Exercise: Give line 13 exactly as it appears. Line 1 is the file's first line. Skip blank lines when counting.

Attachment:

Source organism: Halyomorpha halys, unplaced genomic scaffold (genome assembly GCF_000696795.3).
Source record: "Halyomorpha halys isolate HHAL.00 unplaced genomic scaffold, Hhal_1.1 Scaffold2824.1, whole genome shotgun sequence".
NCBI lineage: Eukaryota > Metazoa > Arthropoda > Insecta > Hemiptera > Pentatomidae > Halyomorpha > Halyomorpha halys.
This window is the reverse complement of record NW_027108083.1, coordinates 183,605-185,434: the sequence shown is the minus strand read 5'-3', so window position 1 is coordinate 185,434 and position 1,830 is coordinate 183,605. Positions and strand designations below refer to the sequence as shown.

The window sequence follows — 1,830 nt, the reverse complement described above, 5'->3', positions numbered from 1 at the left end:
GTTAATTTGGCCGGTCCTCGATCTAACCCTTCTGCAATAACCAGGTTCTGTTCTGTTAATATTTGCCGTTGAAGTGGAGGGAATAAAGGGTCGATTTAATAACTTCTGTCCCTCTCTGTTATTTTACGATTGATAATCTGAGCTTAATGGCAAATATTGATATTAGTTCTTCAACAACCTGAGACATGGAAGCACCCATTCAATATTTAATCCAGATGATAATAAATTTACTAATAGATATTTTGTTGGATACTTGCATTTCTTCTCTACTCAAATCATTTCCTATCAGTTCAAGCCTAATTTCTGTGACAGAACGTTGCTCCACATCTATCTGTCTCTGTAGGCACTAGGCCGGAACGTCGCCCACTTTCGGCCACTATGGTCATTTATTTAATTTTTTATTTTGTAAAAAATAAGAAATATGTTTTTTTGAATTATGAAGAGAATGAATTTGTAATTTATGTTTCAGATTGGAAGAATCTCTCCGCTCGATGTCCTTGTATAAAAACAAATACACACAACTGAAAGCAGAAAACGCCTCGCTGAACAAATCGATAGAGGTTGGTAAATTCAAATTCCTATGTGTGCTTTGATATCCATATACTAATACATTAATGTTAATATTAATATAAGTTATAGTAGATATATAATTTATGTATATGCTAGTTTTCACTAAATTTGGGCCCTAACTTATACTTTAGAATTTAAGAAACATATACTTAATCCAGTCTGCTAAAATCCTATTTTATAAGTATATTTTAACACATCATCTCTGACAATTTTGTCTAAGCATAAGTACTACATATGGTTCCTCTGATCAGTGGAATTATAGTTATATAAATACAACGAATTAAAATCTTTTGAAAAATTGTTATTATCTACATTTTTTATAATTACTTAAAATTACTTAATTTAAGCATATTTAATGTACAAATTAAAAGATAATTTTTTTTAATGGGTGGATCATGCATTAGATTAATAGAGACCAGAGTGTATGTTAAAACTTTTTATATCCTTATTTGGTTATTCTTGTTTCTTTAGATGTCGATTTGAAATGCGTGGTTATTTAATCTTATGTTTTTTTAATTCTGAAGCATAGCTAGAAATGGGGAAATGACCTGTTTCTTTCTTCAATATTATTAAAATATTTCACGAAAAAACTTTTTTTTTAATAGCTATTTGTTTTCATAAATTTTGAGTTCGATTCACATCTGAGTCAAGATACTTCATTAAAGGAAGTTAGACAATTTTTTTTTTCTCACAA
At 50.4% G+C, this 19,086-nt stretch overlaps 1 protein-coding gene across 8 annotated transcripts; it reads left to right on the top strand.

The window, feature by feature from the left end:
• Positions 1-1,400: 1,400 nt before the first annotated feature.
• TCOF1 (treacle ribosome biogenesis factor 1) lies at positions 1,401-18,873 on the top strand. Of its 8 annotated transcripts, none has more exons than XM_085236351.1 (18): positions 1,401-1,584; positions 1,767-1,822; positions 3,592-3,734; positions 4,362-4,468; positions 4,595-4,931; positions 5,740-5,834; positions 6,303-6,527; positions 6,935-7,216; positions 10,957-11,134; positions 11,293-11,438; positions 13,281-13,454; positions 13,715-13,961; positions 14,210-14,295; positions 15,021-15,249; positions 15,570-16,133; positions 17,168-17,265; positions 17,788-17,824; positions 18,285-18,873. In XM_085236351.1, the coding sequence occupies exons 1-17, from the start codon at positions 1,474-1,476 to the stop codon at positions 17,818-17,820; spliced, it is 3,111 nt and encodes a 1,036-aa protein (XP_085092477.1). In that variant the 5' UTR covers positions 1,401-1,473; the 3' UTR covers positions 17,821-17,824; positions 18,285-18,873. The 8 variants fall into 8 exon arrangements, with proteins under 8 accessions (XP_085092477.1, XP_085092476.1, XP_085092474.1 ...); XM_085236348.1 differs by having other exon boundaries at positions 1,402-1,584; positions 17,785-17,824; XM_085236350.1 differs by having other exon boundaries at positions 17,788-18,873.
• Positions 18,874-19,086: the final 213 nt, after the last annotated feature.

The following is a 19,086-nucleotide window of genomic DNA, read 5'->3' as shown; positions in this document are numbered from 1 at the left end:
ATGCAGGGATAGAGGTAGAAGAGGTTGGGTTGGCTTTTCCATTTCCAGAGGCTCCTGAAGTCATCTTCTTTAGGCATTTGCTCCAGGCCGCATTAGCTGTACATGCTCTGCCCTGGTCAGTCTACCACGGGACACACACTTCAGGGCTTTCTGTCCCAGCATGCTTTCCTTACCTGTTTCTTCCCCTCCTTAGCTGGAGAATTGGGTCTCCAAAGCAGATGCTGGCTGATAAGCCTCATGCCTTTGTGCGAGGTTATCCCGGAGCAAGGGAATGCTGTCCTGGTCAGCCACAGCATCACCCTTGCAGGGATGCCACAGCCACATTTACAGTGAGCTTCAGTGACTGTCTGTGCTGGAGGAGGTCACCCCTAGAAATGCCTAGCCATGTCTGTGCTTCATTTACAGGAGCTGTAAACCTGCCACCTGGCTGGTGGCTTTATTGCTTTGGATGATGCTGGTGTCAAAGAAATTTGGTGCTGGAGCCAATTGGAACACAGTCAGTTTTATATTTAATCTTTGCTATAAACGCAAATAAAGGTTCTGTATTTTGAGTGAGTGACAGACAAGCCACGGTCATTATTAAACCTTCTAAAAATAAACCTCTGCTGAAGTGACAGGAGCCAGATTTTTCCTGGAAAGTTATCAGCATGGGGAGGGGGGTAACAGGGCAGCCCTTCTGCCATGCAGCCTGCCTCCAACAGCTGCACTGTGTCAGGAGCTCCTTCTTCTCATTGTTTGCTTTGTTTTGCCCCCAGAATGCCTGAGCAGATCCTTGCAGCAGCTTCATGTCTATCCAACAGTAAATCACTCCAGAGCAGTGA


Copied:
ATGCAGGGATAGAGGTAGAAGAGGTTGGGTTGGCTTTTCCATTTCCAGAGGCTCCTGAAGTCATCTTCTTTAGGCATTTGCTCCAGGCCGCATTAGCTGTACATGCTCTGCCCTGGTCAGTCTACCACGGGACACACACTTCAGGGCTTTCTGTCCCAGCATGCTTTCCTTACCTGTTTCTTCCCCTCCTTAGCTGGAGAATTGGGTCTCCAAAGCAGATGCTGGCTGATAAGCCTCATGCCTTTGTGCGAGGTTATCCCGGAGCAAGGGAATGCTGTCCTGGTCAGCCACAGCATCACCCTTGCAGGGATGCCACAGCCACATTTACAGTGAGCTTCAGTGACTGTCTGTGCTGGAGGAGGTCACCCCTAGAAATGCCTAGCCATGTCTGTGCTTCATTTACAGGAGCTGTAAACCTGCCACCTGGCTGGTGGCTTTATTGCTTTGGATGATGCTGGTGTCAAAGAAATTTGGTGCTGGAGCCAATTGGAACACAGTCAGTTTTATATTTAATCTTTGCTATAAACGCAAATAAAGGTTCTGTATTTTGAGTGAGTGACAGACAAGCCACGGTCATTATTAAACCTTCTAAAAATAAACCTCTGCTGAAGTGACAGGAGCCAGATTTTTCCTGGAAAGTTATCAGCATGGGGAGGGGGGTAACAGGGCAGCCCTTCTGCCATGCAGCCTGCCTCCAACAGCTGCACTGTGTCAGGAGCTCCTTCTTCTCATTGTTTGCTTTGTTTTGCCCCCAGAATGCCTGAGCAGATCCTTGCAGCAGCTTCATGTCTATCCAACAGTAAATCACTCCAGAGCAGTGA